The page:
With laws changing and more and more influential people having their say, there’s no denying that cannabis is a very hot topic at the moment. With so much going on, it’s easy to forget that cannabis has been around for thousands of years. Stories of its many uses have been passed down in historical texts and oral lore. It’s not surprising that this brave plant found its way all over the world.
Cannabis is a flowering plant indigenous to Central Asia. For millennia, it has been considered useful. Our ancestors turned it into precious medicine and lengths of rope. They used it in important religious rituals. They even used it to get high. In fact, cannabis is one of the earliest plants cultivated by humans.
In Japan, there is archeological evidence to suggest that the use of cannabis dates back to around 8000 B.C. In Siberia, burned cannabis seeds have been discovered in the tombs of ancient nobles. During the Neolithic Age, the Chinese were using fibres from the cannabis plant to make textiles and paper. It was also regarded as a major food crop.
Based on oral traditions passed down from around 2700 B.C., the medicinal use of cannabis was mentioned in the world’s oldest pharmacopoeia (an official list of medicines, their side effects and directions for use). Back then, cannabis was used as a treatment for a broad range of ailments, including gout and arthritis.
Egyptian medical records from 1550 B.C. recognise cannabis as a treatment for inflammation. In ancient Rome, it was used as a remedy for toothache and earache. The Indians used it to alleviate anxiety, and the Vikings used it to soothe labour pains. In some circles, it was even considered sacred.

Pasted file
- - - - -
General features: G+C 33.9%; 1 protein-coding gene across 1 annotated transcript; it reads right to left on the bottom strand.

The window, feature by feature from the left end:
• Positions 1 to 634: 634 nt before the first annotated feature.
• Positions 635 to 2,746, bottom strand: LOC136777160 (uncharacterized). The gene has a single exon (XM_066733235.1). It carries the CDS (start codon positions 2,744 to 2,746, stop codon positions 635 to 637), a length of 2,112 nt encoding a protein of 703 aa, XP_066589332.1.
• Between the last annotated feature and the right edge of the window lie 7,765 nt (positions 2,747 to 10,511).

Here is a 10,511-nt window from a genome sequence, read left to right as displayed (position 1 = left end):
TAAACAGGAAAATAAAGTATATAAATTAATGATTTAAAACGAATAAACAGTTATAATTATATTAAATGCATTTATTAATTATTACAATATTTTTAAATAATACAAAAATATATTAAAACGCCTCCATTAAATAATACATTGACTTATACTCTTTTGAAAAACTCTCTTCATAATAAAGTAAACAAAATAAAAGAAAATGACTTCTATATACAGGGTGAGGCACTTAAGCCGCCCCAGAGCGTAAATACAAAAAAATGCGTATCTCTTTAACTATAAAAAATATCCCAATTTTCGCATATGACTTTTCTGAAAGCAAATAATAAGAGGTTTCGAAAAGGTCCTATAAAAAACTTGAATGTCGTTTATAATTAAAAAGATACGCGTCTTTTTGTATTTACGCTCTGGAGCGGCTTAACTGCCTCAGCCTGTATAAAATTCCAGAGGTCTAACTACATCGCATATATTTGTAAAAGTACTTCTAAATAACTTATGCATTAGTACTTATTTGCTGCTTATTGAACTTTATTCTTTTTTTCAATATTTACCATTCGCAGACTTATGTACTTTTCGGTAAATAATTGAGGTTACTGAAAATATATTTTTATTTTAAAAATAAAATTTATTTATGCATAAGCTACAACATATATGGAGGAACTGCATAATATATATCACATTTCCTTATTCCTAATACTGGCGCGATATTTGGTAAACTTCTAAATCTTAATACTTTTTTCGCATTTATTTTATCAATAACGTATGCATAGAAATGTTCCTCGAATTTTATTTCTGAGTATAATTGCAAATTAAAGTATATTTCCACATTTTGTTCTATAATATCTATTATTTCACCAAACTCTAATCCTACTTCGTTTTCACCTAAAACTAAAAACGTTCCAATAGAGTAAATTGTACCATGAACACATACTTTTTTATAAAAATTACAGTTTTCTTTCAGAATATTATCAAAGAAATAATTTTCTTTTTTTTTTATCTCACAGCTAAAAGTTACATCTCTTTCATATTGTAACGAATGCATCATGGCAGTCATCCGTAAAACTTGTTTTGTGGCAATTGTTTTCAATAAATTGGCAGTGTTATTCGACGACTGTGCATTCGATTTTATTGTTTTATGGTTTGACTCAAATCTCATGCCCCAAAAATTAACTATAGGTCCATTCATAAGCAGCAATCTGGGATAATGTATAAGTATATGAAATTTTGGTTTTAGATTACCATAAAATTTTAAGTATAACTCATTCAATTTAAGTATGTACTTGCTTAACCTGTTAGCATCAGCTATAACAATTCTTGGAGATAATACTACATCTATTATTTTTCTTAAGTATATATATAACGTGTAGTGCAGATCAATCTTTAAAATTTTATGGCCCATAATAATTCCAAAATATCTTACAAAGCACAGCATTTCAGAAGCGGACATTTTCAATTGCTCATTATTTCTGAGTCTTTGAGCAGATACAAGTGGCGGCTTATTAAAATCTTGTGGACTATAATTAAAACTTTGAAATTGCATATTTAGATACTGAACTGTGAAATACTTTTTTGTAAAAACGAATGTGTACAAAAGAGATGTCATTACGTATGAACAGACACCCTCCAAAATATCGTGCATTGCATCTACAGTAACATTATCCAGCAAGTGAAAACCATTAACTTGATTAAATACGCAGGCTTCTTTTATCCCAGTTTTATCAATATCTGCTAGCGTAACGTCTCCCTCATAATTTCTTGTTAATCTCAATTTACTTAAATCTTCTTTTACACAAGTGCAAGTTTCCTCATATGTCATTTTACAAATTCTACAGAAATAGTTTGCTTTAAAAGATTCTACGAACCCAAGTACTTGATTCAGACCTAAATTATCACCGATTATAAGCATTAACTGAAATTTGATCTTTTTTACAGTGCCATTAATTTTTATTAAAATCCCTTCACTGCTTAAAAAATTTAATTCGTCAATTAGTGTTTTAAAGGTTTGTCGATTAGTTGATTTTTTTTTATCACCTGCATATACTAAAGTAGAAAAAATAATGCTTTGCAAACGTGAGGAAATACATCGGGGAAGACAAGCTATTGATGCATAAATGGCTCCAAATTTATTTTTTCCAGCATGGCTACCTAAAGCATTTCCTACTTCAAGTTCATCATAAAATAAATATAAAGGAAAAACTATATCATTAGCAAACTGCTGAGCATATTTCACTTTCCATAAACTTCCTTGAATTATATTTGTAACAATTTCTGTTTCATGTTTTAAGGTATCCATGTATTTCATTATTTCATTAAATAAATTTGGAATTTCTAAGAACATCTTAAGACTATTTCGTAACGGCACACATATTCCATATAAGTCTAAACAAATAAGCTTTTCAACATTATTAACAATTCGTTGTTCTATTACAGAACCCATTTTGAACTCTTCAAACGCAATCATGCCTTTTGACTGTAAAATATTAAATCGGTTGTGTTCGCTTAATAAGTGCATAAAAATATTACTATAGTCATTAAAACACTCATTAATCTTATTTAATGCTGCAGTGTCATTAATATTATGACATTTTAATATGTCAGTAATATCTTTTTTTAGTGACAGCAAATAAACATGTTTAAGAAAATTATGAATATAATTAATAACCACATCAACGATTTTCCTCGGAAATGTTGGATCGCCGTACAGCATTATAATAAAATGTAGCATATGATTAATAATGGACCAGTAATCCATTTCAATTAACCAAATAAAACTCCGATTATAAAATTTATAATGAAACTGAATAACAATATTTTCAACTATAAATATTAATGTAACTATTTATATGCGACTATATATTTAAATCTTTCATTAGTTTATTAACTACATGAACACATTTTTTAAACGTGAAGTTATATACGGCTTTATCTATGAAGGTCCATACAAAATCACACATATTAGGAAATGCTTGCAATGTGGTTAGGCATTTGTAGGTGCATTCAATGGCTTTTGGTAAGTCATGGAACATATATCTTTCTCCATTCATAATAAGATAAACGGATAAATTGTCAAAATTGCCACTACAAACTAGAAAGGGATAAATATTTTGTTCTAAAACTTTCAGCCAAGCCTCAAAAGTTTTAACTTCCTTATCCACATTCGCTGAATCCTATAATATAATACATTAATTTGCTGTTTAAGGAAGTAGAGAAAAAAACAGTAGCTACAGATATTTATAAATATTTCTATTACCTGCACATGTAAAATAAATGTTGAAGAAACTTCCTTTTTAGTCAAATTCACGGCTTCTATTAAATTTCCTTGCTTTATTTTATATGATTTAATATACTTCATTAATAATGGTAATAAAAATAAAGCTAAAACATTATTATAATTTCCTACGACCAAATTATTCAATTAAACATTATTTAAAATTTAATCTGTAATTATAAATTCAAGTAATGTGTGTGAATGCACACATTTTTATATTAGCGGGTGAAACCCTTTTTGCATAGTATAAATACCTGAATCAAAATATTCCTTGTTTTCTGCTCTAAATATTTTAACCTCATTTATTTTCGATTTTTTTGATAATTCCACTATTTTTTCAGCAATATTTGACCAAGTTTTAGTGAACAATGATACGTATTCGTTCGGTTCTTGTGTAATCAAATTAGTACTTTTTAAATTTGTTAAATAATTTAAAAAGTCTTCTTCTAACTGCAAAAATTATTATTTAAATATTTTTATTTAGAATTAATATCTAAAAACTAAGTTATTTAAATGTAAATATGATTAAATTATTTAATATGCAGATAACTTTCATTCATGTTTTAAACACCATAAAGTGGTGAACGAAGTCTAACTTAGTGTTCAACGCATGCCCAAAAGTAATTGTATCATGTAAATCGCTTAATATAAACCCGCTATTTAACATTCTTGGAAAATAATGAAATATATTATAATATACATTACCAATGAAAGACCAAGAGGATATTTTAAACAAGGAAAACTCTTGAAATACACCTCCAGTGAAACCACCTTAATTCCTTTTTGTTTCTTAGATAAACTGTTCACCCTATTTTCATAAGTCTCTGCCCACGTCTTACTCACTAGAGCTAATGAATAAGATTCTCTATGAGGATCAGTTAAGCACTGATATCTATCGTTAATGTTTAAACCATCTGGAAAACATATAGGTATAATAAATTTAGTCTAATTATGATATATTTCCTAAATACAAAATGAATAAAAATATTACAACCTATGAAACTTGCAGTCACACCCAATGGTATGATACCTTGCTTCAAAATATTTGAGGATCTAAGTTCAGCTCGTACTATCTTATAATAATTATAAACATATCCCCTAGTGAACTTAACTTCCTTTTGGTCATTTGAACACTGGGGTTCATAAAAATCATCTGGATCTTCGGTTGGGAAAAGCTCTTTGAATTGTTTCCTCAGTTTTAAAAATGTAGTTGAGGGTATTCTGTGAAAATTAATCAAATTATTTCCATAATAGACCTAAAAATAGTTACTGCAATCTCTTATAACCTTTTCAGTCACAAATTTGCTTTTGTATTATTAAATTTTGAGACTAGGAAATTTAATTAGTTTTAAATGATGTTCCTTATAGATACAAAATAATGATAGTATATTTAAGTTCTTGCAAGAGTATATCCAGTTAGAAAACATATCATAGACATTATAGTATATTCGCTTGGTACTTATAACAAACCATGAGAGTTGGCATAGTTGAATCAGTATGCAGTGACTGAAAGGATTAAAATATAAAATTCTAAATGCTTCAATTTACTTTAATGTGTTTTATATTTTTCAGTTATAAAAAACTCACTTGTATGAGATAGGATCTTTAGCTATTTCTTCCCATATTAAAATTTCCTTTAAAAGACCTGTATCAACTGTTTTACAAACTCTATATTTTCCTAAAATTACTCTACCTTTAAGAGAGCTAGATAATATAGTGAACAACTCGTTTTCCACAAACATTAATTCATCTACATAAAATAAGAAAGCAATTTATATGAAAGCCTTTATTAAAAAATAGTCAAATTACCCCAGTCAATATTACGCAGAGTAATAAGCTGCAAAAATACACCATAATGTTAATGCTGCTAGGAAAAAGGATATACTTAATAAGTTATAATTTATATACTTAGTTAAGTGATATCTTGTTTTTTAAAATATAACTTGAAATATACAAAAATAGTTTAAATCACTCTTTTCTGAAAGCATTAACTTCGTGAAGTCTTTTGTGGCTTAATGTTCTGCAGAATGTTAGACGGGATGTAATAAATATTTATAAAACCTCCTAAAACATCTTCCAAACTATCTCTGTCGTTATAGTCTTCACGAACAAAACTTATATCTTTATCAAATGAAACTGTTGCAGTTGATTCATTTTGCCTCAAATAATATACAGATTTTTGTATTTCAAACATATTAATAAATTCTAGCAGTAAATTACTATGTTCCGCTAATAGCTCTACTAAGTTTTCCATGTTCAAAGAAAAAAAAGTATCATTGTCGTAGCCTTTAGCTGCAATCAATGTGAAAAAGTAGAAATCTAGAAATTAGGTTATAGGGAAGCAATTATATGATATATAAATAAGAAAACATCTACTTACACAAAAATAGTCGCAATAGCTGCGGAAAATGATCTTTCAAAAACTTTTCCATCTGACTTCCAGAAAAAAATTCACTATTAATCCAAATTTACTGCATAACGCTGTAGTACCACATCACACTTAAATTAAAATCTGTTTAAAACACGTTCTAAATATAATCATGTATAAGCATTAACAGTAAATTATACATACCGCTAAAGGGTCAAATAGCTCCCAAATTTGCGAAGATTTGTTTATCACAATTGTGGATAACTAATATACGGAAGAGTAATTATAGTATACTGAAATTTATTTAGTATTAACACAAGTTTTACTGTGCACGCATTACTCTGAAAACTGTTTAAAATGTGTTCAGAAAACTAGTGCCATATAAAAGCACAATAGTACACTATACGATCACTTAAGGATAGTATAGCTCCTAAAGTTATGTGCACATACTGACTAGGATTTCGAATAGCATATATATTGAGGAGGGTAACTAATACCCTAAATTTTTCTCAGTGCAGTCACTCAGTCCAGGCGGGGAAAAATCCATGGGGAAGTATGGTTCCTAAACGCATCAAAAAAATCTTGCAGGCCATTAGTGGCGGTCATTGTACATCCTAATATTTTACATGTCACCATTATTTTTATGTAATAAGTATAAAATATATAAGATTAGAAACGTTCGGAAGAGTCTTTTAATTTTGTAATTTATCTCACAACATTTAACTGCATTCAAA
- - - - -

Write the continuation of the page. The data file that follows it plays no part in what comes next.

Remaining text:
In 1000 A.D., Arabic scholars explored cannabis as a treatment for epilepsy. This is of particular significance if one time-hops to June 2018, when the United States Food and Drug Administration approved an oral solution containing CBD (cannabidiol) for the treatment of certain epileptic seizures.
But bygone cannabis wasn’t just medicine. An ancient Greek historian named Herodotus observed a group of Scythians (Iranian nomads) inhaling cannabis smoke in steam baths to get high. Around 800 A.D., hashish (made from the resin of the cannabis plant) became popular throughout the Middle East. In Ethiopia, archeologists discovered cannabis-laced pipes that date back to around 1320 A.D.
Because it was fast-growing and had so many uses, Cannabis grew increasingly popular with traders and settlers. And so, in 1500 A.D., cannabis made its way to the Americas. Centuries later, in 1914, cannabis would be declared illegal in the United States by the Harrison Act.
If you consider the value placed on cannabis over thousands of years, negative perceptions are a relatively recent development. This begs the question: has promising historical evidence been overshadowed by power struggles and politics?
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